Farm Bill

View IA’s 2018 Farm Bill Priorities document

Every five years, the U.S. Congress reviews or rewrites the farm bill, shaping U.S. Department of Agriculture programs for upcoming years. Past farm bills have established voluntary programs within USDA that seek to improve environmental quality and conservation. Several of these programs include incentives related to irrigation systems and water used for irrigation.

The Irrigation Association actively advocates for voluntary farm conservation programs that

  • support efficient irrigation, including new installations and improvements to existing systems.
  • encourage adoption of other water-efficient technologies in states facing severe and prolonged drought.
  • qualify IA-certified irrigation professionals to work as USDA-approved technical service providers for on-farm irrigation systems.

During Congress’ consideration of the 2018 Farm Bill, the IA’s efforts focused on conservation programs like the Environmental Quality Incentives Program (EQIP) and the Regional Conservation Partnership Program (RCPP).

Environmental Quality Incentives Program

The Environmental Quality Incentives Program is a voluntary conservation title program under the USDA’s Natural Resource Conservation Service. EQIP provides financial and technical assistance to farmers and ranchers who face threats to soil, water, air and related natural resources on their land. Through EQIP, NRCS provides financial incentives to producers to

  • promote agricultural production and environmental quality as compatible goals.
  • optimize environmental benefits.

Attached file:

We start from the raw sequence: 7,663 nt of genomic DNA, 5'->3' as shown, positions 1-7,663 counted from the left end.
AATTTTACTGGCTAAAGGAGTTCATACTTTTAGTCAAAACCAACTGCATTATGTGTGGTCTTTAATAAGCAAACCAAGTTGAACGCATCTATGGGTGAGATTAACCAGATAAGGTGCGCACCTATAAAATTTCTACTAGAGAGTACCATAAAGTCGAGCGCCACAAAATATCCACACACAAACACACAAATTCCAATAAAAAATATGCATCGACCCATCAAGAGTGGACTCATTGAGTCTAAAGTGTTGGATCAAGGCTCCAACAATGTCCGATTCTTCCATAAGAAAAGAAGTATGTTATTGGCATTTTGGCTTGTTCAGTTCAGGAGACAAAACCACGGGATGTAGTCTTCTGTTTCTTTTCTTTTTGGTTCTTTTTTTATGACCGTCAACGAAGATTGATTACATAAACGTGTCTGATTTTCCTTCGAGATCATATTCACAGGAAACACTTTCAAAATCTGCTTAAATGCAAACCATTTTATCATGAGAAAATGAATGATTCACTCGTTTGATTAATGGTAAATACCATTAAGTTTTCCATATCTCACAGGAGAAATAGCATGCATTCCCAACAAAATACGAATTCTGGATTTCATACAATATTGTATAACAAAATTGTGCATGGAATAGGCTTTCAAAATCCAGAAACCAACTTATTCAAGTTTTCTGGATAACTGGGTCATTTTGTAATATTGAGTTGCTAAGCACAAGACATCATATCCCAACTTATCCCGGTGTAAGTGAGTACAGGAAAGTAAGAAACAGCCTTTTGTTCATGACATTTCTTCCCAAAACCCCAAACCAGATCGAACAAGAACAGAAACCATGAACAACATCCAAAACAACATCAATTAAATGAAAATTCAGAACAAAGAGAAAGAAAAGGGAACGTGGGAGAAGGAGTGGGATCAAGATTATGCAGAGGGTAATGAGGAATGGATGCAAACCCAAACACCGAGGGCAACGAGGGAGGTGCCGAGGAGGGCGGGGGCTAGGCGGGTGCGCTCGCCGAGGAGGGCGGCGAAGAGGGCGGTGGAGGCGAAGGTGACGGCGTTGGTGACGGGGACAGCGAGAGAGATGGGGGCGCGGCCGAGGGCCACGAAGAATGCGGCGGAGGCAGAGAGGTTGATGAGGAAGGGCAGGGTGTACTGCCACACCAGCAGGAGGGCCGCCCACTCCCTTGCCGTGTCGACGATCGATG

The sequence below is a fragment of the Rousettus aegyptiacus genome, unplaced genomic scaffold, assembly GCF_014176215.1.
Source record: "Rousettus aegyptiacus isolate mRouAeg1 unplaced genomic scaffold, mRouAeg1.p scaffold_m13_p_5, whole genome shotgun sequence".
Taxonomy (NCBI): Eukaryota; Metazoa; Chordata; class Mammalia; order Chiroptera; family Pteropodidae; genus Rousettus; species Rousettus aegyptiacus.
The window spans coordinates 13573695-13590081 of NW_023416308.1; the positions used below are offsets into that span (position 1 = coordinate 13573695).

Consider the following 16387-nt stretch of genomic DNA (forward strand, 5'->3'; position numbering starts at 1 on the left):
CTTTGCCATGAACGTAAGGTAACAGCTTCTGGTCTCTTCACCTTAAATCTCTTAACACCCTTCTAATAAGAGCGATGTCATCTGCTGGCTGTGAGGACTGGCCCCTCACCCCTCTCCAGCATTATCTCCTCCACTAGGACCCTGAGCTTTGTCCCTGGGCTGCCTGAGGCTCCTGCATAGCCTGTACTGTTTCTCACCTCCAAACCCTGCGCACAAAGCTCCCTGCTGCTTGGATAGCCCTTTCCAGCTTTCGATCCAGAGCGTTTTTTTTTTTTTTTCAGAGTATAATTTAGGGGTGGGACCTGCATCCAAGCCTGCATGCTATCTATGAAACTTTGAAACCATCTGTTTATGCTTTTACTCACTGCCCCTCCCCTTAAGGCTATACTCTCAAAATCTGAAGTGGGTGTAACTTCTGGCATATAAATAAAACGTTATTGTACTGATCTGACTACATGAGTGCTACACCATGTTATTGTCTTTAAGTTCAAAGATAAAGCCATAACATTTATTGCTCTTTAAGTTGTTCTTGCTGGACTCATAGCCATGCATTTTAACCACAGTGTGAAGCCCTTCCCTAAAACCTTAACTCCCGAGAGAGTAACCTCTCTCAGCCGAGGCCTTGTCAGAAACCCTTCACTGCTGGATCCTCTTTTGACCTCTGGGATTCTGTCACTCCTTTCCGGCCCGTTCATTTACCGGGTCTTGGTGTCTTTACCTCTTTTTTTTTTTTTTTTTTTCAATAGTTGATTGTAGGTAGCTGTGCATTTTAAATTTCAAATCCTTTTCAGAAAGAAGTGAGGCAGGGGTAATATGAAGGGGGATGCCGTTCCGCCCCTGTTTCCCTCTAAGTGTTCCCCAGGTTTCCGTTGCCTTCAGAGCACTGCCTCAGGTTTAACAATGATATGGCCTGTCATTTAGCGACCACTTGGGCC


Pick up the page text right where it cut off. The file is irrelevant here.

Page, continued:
• help farmers and ranchers meet federal, state, tribal and local environmental regulations.

2018 Farm Bill changes:

  • USDA may now enter into a contract with irrigation districts and groundwater management districts, rather than individual producers.
    • Priority is given to applications that reduce water use.
  • New on-farm innovation trials under the Conservation Innovation Grants (CIG) subprogram can include projects that focus on precision agriculture and irrigation systems.
  • Funding is increased from $1.75 billion in FY 2019 to $2.025 billion in FY 23, a $1 billion increase over the life of the 2018 Farm Bill vs. the 2014 Farm Bill.

Regional Conservation Partnership Program

The Regional Conservation Partnership Program (RCPP) is another voluntary conservation program under the USDA’s Natural Resources Conservation Service. Through RCPP, the NRCS works with partner organizations to enhance farming, ranching or forestry operations and increase the sustainable use of natural resources. Organizations eligible to partner with and participate in RCPP include

  • state and local governments.
  • conservation groups.
  • agricultural producer associations.
  • water and irrigation districts.
  • municipal water entities.
  • higher education institutions.
  • American Indian tribes and other nongovernmental organizations.

RCPP is not a typical grants program. Instead, RCPP provides partner organizations a combination of financial and technical assistance from the NRCS to complete a proposed project. Importantly, a goal of RCPP is to leverage funds in order to double the federal investment in conservation programs. Partner organizations are expected to provide a “significant contribution” toward the overall cost of a project, and the NRCS will give preference to applications that can provide funds equal to or greater than the amount requested from RCPP.

When applying to RCPP, organizations must select one of two funding pools to apply to. The funding pools are split 50/50:

  • critical conservation areas (CCA) – projects in eight high-need geographic areas
  • multistate projects – projects that don’t fit into the CCA pool

The 2018 Farm Bill increased funding for RCPP to $300 million annually and removed the prior funding structure that siphoned funds from the other farm bill conservation programs.